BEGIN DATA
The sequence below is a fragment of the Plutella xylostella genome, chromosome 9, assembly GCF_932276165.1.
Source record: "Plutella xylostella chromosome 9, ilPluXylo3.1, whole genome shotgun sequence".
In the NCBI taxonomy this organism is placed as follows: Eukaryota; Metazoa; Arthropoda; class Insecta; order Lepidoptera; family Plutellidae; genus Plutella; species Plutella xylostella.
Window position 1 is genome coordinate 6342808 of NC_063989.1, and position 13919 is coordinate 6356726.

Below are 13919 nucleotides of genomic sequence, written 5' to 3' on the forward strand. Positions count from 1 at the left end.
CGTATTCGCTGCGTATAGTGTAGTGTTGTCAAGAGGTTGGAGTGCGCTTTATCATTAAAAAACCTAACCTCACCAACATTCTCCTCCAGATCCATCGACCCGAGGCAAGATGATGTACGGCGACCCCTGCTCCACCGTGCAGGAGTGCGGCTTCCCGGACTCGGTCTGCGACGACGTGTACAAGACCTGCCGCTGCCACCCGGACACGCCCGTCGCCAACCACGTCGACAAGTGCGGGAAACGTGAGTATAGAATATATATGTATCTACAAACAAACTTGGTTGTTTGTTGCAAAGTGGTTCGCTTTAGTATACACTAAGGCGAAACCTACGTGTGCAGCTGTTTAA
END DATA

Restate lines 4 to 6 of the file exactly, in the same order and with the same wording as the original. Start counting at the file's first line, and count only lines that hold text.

Window position 1 is genome coordinate 6342808 of NC_063989.1, and position 13919 is coordinate 6356726.

Below are 13919 nucleotides of genomic sequence, written 5' to 3' on the forward strand. Positions count from 1 at the left end.
CGTATTCGCTGCGTATAGTGTAGTGTTGTCAAGAGGTTGGAGTGCGCTTTATCATTAAAAAACCTAACCTCACCAACATTCTCCTCCAGATCCATCGACCCGAGGCAAGATGATGTACGGCGACCCCTGCTCCACCGTGCAGGAGTGCGGCTTCCCGGACTCGGTCTGCGACGACGTGTACAAGACCTGCCGCTGCCACCCGGACACGCCCGTCGCCAACCACGTCGACAAGTGCGGGAAACGTGAGTATAGAATATATATGTATCTACAAACAAACTTGGTTGTTTGTTGCAAAGTGGTTCGCTTTAGTATACACTAAGGCGAAACCTACGTGTGCAGCTGTTTAA